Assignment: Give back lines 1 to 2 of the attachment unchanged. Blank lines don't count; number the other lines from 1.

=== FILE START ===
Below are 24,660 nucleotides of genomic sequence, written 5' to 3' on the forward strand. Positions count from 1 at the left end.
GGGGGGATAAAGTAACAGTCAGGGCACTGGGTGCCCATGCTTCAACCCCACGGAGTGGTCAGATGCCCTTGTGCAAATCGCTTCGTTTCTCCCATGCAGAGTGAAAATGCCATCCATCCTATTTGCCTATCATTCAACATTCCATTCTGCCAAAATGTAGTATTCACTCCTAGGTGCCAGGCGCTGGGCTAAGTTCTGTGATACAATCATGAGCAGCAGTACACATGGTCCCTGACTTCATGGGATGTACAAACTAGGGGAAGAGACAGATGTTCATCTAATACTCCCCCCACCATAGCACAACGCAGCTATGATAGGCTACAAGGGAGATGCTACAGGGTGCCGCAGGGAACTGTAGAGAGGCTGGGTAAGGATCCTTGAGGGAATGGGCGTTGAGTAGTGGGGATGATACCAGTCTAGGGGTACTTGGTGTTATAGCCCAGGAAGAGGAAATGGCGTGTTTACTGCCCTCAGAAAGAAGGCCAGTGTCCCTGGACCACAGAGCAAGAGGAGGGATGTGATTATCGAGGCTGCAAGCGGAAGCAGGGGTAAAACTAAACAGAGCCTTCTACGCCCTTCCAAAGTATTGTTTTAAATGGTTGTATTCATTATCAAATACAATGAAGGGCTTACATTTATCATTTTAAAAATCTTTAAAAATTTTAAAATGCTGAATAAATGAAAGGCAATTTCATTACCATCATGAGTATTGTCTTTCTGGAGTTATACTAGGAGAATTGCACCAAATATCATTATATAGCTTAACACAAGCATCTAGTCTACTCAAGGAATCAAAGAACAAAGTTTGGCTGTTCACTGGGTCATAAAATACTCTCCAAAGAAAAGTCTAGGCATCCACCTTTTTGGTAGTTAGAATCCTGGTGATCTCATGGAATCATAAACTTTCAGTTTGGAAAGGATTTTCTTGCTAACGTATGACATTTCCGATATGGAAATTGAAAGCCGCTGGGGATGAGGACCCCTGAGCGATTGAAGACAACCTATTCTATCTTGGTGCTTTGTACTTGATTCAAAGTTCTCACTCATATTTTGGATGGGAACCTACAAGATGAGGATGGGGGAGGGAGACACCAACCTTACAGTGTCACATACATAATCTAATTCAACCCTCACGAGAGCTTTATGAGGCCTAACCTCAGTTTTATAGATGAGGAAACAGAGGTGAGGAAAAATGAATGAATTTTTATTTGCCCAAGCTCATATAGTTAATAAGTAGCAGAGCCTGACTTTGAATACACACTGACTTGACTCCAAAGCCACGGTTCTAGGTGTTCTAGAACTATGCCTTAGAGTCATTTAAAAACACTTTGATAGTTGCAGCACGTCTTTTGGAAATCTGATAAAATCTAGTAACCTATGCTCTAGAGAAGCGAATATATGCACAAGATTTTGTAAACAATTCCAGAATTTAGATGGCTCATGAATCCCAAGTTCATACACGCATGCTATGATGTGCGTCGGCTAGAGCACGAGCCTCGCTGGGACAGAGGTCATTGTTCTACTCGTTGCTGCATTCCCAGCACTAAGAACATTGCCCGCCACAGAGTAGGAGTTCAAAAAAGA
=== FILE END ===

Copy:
Below are 24,660 nucleotides of genomic sequence, written 5' to 3' on the forward strand. Positions count from 1 at the left end.
GGGGGGATAAAGTAACAGTCAGGGCACTGGGTGCCCATGCTTCAACCCCACGGAGTGGTCAGATGCCCTTGTGCAAATCGCTTCGTTTCTCCCATGCAGAGTGAAAATGCCATCCATCCTATTTGCCTATCATTCAACATTCCATTCTGCCAAAATGTAGTATTCACTCCTAGGTGCCAGGCGCTGGGCTAAGTTCTGTGATACAATCATGAGCAGCAGTACACATGGTCCCTGACTTCATGGGATGTACAAACTAGGGGAAGAGACAGATGTTCATCTAATACTCCCCCCACCATAGCACAACGCAGCTATGATAGGCTACAAGGGAGATGCTACAGGGTGCCGCAGGGAACTGTAGAGAGGCTGGGTAAGGATCCTTGAGGGAATGGGCGTTGAGTAGTGGGGATGATACCAGTCTAGGGGTACTTGGTGTTATAGCCCAGGAAGAGGAAATGGCGTGTTTACTGCCCTCAGAAAGAAGGCCAGTGTCCCTGGACCACAGAGCAAGAGGAGGGATGTGATTATCGAGGCTGCAAGCGGAAGCAGGGGTAAAACTAAACAGAGCCTTCTACGCCCTTCCAAAGTATTGTTTTAAATGGTTGTATTCATTATCAAATACAATGAAGGGCTTACATTTATCATTTTAAAAATCTTTAAAAATTTTAAAATGCTGAATAAATGAAAGGCAATTTCATTACCATCATGAGTATTGTCTTTCTGGAGTTATACTAGGAGAATTGCACCAAATATCATTATATAGCTTAACACAAGCATCTAGTCTACTCAAGGAATCAAAGAACAAAGTTTGGCTGTTCACTGGGTCATAAAATACTCTCCAAAGAAAAGTCTAGGCATCCACCTTTTTGGTAGTTAGAATCCTGGTGATCTCATGGAATCATAAACTTTCAGTTTGGAAAGGATTTTCTTGCTAACGTATGACATTTCCGATATGGAAATTGAAAGCCGCTGGGGATGAGGACCCCTGAGCGATTGAAGACAACCTATTCTATCTTGGTGCTTTGTACTTGATTCAAAGTTCTCACTCATATTTTGGATGGGAACCTACAAGATGAGGATGGGGGAGGGAGACACCAACCTTACAGTGTCACATACATAATCTAATTCAACCCTCACGAGAGCTTTATGAGGCCTAACCTCAGTTTTATAGATGAGGAAACAGAGGTGAGGAAAAATGAATGAATTTTTATTTGCCCAAGCTCATATAGTTAATAAGTAGCAGAGCCTGACTTTGAATACACACTGACTTGACTCCAAAGCCACGGTTCTAGGTGTTCTAGAACTATGCCTTAGAGTCATTTAAAAACACTTTGATAGTTGCAGCACGTCTTTTGGAAATCTGATAAAATCTAGTAACCTATGCTCTAGAGAAGCGAATATATGCACAAGATTTTGTAAACAATTCCAGAATTTAGATGGCTCATGAATCCCAAGTTCATACACGCATGCTATGATGTGCGTCGGCTAGAGCACGAGCCTCGCTGGGACAGAGGTCATTGTTCTACTCGTTGCTGCATTCCCAGCACTAAGAACATTGCCCGCCACAGAGTAGGAGTTCAAAAAAGA